How to Hack Your Habits to Achieve Your Financial and Fitness Goals

How confident do you feel about hitting your goals this year? Today, we're going to be discussing not only how you can set up your habits to hit your financial goals, but also any health goals you're trying to knock out this year!

Habit Hacks to Keep Your Money and Health Goals

There's a lot of overlap between fitness and finances.

Not only are these two of the most popular goals people have every year in terms of trying to improve them. They're also the ones that people struggle with and quit before they get to their goal.

Years ago when we were starting to pay off our debt and make some progress with building up our savings. I was thinking about a lot of the parallels between the two.

Even though we're talking about different outcomes. The tools that we need to get to our goals, to reach them are the same. Uh, Many times we have to change our mindset. We have to adapt and adjust our habits. We also have to put in place some kind of system so that we're consistently working towards our goals.

I thought this episode would be really interesting because we're going to be seeing how we can do both. How can we build our finances and get a little bit healthier this year?

Which is why I'm glad Billy Hofacker is here on the show.

Not only has Billy and his family paid off over a hundred thousand dollars of non-mortgage debt, an under five years. He's also a gym owner and coach and the author of fitness profits, a simple plan for achieving financial freedom.

So he has a pretty good idea of how to encourage and help others reach both their fitness and financial goals.

In this episode, we're going to get into:

  • how Billy slipped into debt but then how he used habits from his fitness to climb out of it
  • how to stick with your goals, even when you're not motivated, because they're going to be times when that happens.
  • how to develop habits in systems to help you improve your finances and your health this year.

Are you ready? Let's get started!

Resources to Start (and Stick with) Better Habits

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Note: Interview is edited for clarity and length.

Slipping into Debt

Billy Hofacker: Yeah, things were going well. I was young guy. I was married to my lovely, beautiful wife, which I still am just hit 13 years and yeah.

Thanks. I'll start a family and I was doing what I loved. I was helping people transform their bodies and lives through personal training.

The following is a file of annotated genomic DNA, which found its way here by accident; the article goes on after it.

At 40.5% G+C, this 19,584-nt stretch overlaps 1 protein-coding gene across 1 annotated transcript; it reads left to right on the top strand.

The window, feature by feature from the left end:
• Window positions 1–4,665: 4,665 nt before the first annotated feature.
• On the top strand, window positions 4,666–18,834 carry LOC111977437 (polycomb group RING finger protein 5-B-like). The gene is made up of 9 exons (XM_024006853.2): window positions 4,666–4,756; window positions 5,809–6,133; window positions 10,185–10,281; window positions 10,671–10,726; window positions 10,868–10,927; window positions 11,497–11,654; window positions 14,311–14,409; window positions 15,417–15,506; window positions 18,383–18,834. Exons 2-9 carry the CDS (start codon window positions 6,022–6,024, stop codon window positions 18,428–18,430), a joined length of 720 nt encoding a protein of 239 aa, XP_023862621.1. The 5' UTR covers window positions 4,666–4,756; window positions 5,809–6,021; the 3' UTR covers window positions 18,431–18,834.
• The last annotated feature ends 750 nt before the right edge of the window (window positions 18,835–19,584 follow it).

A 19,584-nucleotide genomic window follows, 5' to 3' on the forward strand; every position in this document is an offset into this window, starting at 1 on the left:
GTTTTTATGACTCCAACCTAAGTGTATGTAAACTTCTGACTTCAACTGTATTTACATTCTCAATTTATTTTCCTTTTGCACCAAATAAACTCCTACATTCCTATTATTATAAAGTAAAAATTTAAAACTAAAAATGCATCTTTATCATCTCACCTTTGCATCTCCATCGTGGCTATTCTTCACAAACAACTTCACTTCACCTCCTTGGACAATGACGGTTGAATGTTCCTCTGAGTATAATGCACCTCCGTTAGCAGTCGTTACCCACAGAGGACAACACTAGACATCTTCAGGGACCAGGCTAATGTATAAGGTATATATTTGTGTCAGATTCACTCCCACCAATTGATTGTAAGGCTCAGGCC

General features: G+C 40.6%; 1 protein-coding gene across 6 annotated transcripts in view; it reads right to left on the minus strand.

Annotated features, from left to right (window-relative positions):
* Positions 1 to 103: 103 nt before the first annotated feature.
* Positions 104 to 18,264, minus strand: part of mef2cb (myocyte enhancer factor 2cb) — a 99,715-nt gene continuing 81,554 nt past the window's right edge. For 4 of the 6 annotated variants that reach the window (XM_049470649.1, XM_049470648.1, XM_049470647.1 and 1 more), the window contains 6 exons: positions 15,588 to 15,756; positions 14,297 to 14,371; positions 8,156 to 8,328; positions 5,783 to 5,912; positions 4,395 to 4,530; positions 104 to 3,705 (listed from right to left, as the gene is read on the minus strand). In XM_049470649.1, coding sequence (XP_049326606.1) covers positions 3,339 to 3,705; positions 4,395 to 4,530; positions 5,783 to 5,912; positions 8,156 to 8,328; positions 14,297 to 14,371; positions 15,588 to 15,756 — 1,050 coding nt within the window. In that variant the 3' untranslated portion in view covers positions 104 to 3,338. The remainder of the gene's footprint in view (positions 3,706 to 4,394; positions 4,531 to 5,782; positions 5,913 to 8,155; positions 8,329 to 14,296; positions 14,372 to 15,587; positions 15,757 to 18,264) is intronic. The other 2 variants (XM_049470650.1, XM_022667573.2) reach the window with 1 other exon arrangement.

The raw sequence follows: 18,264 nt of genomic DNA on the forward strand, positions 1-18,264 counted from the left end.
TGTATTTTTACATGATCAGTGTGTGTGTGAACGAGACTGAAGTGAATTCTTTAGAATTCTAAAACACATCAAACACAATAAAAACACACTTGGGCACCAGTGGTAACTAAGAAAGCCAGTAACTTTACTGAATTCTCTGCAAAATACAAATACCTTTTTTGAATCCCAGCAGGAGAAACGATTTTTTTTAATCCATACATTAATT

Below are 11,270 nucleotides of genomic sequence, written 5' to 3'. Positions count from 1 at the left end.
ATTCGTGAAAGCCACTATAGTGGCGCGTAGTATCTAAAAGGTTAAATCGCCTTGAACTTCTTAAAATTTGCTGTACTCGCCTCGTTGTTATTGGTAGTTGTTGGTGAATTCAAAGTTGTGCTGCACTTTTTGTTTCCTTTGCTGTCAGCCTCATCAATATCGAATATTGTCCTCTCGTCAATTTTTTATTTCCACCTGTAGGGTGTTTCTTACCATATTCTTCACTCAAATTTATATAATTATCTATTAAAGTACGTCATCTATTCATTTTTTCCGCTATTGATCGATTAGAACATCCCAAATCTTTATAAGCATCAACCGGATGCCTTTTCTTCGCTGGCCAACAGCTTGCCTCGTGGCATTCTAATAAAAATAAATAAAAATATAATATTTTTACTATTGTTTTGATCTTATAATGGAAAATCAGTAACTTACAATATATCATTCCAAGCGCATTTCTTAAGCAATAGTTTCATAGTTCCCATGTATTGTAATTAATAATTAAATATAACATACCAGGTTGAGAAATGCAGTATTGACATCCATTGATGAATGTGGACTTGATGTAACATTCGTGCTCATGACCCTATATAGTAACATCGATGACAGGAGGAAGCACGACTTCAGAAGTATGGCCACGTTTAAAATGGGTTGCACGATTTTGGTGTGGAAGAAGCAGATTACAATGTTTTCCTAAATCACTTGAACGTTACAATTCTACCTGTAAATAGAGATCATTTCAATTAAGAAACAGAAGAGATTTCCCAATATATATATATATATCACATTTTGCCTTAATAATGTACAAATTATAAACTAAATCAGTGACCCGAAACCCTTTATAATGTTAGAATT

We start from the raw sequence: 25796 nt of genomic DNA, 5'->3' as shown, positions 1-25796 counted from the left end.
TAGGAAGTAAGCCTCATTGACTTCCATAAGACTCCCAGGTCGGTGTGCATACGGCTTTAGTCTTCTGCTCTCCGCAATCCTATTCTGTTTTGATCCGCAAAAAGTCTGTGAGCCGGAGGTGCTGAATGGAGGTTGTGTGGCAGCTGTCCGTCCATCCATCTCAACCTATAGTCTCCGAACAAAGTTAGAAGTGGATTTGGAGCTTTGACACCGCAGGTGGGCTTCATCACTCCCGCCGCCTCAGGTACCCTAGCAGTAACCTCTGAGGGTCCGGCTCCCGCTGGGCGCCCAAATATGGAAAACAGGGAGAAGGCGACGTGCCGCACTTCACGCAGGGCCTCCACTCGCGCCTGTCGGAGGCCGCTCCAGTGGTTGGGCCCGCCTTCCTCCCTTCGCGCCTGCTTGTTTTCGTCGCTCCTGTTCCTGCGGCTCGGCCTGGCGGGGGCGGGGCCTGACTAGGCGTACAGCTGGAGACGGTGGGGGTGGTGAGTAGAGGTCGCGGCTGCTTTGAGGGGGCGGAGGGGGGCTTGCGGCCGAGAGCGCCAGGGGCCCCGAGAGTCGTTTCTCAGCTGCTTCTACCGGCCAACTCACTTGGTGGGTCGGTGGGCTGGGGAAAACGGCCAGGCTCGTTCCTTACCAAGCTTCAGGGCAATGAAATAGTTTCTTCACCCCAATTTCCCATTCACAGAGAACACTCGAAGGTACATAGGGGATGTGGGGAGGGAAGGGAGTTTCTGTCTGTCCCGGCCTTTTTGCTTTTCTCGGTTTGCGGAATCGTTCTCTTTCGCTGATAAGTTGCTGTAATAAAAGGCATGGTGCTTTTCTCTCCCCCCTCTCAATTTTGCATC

I thought I was just doing what I was supposed to do. I and then that one day my life changed Elle. I was getting ready for work. It was seven something in the morning, knock on the door, which was a little weird, nice and early.

I opened the door and to my surprise, there was this big, big muscle bound dude standing on my stoop with tattoos all over his neck, a shaved head goatee, and turned out to be a really nice guy by the way, but it makes the story better.

As I look past him, there was my, my, not my Lamborghini, not even my Mercedes, but my brand new white Honda accord was hooked up to his tow truck.

And man, what a utter embarrassment and shame and all types of emotions, rollercoaster of emotions, but that's where it started for me.

We dug in and we discovered that we were we were $130,000 in non-mortgage debt. That sounds crazy. You know why? It sounds crazy because it is, and it is a lot.

It was a huge hole. I will say a lot of that wasn't high interest debt. It was still debt. It wasn't mortgage debt. It was in addition to the mortgage and it was it was a real wake-up call.

A lot of people ask me, like, did you know, how did that happen?

It's actually hard to bring myself back there. I'm like a different person. I really am. I can't imagine that I got into that position and the easiest way to describe it.

It's like we talk about the parallels with fitness, which here's one of them. It doesn't happen overnight.

I did not get into $130,000 of debt overnight. It happened with that first swipe that first time and just like, it's not the one Twinkie that's going to put your overweight, right?

It's just those small decisions that we can make over time. Most people, they don't know, they don't gain a ton of weight in a short term.

We work with a lot of older people at the gym and a lot of them have never worked out. They went through their whole life, raising kids and everything, and they never really had a major concern for their health.

Thankfully I was a little bit on the younger side and that was helpful.

Avoiding Looking at the Numbers

Elle Martinez: I think so many people can relate to that. I know for us, when we got engaged, we talked to some friends that were happily married for years and we wanted their advice and they told us, you know, have you talked about money yet?

At that time we met in college. So we're both broke college kids. This shouldn't be hard. And we realized, oh, we completely are not on the same page.

I specifically remember, I couldn't give him the exact debt. It was a mix of a small amount of credit cards, car loan, and then the student loan. So I totally get what you're saying about not exactly knowing the amount, not being aware of it.

When you talked with your wife about this, how was that initial conversation ,because you know, your car is leaving.

Billy Hofacker: Yeah. So I am, I think I'm okay saying this. I am generally more calm than her when it comes to things like that and a quick example of that.

What we're married and she worked in Manhattan and I'm like 45 minutes from Manhattan. I actually picked up Manhattan to go on a trip and I parked down on the ground level.

I went up to her office and said, hello to her coworkers and go, come back out. And the car's gone and we're about to head for like a little vacation.

And I look up and I see right there, it says like trucks only or something like, ah.

That was the first time where I realized we were very different. She completely panicked. Oh my gosh, what are we going to do? And I just like, like without missing a beat, I said, we gotta find out where the car.